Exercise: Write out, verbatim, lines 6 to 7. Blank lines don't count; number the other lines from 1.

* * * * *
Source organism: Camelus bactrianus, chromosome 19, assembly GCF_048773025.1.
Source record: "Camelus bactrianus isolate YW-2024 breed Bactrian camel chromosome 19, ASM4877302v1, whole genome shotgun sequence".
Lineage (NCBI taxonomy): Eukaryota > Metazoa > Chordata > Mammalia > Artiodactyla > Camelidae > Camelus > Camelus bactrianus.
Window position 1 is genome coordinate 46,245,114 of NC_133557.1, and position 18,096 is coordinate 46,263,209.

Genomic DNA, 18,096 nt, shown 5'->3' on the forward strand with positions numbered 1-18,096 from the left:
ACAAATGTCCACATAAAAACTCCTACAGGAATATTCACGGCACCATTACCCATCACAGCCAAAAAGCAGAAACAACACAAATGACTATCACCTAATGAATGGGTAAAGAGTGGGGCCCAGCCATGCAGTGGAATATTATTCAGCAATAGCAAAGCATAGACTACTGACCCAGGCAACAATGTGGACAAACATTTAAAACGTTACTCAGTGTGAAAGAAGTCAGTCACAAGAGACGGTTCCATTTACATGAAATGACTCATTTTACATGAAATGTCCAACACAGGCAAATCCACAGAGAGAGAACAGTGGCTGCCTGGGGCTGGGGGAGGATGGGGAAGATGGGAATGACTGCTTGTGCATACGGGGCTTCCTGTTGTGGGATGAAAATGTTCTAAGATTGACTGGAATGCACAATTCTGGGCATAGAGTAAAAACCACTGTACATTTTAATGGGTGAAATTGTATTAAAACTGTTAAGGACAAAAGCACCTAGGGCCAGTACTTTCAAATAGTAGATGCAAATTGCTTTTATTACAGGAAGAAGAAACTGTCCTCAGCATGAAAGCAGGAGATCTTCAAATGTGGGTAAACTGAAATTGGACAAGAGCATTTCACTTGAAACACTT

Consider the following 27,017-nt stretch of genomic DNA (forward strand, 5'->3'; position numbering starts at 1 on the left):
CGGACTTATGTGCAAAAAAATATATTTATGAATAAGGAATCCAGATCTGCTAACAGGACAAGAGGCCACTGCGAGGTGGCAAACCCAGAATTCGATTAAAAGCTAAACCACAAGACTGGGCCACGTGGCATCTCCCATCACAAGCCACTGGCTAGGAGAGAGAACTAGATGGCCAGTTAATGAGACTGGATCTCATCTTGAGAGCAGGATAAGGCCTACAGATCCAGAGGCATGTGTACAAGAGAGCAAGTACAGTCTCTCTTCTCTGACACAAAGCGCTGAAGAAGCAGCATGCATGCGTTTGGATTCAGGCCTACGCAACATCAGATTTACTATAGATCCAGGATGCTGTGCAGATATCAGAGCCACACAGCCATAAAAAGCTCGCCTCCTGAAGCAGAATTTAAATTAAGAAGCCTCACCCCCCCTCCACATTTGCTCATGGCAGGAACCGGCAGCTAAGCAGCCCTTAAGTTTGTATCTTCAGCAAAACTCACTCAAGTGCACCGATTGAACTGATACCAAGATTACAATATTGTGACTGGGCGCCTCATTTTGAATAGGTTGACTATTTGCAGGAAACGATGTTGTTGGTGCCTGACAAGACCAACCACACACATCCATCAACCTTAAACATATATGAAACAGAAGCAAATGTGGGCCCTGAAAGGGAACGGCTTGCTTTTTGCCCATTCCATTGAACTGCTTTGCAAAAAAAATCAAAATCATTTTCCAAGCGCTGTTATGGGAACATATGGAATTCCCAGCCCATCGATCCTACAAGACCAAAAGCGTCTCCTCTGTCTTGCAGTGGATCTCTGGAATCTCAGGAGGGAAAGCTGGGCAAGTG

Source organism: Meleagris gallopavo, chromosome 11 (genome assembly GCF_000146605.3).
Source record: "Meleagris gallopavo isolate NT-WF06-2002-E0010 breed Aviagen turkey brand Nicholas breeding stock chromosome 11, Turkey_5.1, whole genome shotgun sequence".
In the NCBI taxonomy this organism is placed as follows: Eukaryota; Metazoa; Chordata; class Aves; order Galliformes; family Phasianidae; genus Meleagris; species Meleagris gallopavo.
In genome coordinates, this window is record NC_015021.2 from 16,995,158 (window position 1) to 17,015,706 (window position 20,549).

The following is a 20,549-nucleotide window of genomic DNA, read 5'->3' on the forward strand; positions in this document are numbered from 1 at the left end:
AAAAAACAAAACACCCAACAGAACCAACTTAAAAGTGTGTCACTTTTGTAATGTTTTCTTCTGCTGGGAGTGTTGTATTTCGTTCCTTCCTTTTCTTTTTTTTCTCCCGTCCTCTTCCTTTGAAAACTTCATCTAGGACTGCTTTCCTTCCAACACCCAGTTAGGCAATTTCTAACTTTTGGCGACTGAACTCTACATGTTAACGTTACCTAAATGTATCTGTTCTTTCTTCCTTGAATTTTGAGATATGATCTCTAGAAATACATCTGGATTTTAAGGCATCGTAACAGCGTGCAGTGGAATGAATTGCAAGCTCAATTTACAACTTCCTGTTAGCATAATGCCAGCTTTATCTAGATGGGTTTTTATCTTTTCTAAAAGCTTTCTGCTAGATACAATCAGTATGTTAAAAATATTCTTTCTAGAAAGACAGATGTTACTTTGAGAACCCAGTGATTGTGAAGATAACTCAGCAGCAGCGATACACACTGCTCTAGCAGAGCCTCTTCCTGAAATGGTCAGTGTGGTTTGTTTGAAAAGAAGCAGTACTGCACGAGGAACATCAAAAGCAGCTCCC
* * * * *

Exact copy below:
ACAAATGTCCACATAAAAACTCCTACAGGAATATTCACGGCACCATTACCCATCACAGCCAAAAAGCAGAAACAACACAAATGACTATCACCTAATGAATGGGTAAAGAGTGGGGCCCAGCCATGCAGTGGAATATTATTCAGCAATAGCAAAGCATAGACTACTGACCCAGGCAACAATGTGGACAAACATTTAAAACGTTACTCAGTGTGAAAGAAGTCAGTCACAAGAGACGGTTCCATTTACATGAAATGACTCATTTTACATGAAATGTCCAACACAGGCAAATCCACAGAGAGAGAACAGTGGCTGCCTGGGGCTGGGGGAGGATGGGGAAGATGGGAATGACTGCTTGTGCATACGGGGCTTCCTGTTGTGGGATGAAAATGTTCTAAGATTGACTGGAATGCACAATTCTGGGCATAGAGTAAAAACCACTGTACATTTTAATGGGTGAAATTGTATTAAAACTGTTAAGGACAAAAGCACCTAGGGCCAGTACTTTCAAATAGTAGATGCAAATTGCTTTTATTACAGGAAGAAGAAACTGTCCTCAGCATGAAAGCAGGAGATCTTCAAATGTGGGTAAACTGAAATTGGACAAGAGCATTTCACTTGAAACACTT

Consider the following 27,017-nt stretch of genomic DNA (forward strand, 5'->3'; position numbering starts at 1 on the left):